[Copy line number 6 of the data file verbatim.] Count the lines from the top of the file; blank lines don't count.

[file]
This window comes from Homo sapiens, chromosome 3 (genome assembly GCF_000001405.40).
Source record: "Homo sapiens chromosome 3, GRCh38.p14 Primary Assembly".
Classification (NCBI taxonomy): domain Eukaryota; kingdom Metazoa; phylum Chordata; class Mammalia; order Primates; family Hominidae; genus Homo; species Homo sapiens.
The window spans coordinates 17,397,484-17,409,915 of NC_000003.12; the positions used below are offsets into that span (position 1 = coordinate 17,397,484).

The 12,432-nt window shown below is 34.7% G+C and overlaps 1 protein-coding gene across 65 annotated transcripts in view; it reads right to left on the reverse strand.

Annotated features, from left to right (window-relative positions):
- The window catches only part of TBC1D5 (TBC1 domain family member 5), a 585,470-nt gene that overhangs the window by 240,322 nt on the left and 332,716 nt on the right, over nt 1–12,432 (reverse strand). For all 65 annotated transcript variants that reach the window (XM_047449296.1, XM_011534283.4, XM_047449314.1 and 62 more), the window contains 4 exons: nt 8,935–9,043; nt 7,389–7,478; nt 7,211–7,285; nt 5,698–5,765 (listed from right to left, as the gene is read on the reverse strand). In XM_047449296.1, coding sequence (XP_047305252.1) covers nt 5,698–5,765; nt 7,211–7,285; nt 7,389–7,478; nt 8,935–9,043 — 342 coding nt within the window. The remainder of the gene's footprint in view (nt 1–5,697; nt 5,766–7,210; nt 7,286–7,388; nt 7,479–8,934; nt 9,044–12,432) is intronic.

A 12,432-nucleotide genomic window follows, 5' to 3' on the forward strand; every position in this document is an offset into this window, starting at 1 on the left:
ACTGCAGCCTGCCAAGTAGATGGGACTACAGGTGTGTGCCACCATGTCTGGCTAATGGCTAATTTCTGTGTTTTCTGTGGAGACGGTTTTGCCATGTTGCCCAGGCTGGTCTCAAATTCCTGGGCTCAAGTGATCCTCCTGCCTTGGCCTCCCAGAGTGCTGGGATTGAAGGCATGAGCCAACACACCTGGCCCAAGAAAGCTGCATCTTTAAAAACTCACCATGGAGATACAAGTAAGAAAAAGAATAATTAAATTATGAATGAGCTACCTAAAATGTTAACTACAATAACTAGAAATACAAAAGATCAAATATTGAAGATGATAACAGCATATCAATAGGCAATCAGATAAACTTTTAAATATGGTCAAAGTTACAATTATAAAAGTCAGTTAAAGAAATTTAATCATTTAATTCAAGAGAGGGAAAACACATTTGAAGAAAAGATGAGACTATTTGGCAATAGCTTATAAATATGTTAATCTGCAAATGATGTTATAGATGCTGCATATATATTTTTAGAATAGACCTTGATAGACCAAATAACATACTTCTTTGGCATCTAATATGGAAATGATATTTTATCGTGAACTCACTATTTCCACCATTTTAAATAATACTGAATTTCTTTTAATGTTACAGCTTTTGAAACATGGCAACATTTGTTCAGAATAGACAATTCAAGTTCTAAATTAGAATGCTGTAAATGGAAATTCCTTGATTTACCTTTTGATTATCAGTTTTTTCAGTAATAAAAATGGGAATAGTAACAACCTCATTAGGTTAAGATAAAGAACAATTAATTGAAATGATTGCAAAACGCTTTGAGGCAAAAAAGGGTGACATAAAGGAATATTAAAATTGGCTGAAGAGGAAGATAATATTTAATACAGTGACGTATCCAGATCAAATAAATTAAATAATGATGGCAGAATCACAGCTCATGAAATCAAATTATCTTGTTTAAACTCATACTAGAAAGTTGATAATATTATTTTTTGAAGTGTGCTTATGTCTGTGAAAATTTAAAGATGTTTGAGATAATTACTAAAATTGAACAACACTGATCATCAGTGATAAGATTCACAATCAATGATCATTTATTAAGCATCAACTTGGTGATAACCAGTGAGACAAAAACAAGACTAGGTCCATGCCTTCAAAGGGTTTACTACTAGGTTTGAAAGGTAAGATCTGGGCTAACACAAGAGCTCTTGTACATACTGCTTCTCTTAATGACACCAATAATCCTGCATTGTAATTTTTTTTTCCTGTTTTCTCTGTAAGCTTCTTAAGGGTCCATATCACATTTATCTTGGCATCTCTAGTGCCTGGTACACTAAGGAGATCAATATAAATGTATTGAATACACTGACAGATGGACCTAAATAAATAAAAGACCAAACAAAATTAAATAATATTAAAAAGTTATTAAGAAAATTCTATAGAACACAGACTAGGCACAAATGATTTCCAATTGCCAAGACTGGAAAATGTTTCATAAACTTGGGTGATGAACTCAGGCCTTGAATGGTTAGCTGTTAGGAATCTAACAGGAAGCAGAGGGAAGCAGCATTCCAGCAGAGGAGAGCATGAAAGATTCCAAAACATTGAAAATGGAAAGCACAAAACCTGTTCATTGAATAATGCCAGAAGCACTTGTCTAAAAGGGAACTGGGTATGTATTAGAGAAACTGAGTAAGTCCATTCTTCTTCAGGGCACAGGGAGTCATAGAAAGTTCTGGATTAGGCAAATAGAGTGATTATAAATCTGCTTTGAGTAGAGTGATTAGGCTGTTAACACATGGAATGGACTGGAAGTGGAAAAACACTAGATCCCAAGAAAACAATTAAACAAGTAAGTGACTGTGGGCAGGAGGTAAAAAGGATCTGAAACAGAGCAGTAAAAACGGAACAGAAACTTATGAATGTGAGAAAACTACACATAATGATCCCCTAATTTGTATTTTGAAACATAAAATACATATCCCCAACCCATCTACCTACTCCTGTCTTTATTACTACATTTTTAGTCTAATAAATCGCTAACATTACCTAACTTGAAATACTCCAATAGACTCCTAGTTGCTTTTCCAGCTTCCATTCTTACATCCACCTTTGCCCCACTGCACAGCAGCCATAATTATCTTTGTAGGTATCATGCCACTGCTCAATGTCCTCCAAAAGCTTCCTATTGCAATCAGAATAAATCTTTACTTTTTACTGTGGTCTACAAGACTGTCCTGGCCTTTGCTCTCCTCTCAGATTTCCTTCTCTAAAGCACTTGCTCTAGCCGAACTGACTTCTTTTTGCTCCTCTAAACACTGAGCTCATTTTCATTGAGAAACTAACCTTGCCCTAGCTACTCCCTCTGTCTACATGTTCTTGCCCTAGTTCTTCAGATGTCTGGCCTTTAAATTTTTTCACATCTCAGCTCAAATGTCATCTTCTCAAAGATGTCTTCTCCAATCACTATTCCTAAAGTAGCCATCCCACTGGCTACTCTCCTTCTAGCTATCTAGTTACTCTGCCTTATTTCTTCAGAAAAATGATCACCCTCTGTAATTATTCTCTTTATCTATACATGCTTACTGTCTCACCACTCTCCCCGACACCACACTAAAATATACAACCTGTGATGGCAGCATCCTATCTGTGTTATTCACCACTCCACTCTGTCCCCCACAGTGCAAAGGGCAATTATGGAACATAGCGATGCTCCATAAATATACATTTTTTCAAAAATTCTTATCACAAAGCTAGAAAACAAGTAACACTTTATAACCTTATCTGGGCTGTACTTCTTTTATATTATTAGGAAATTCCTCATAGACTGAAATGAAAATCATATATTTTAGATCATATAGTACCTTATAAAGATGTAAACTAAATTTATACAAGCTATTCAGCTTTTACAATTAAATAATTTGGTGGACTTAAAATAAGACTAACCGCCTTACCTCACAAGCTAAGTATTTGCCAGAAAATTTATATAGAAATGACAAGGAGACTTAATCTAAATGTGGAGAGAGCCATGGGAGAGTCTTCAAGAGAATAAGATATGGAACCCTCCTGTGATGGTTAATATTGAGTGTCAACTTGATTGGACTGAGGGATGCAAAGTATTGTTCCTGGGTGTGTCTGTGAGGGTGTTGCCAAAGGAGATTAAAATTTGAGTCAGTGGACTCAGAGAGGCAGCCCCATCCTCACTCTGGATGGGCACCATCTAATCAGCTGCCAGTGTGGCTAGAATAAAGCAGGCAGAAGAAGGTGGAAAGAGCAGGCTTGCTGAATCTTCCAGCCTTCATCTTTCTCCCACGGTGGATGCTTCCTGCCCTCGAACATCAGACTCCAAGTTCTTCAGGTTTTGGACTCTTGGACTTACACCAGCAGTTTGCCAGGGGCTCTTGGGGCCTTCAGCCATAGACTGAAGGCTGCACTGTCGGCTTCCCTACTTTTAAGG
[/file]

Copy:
Annotated features, from left to right (window-relative positions):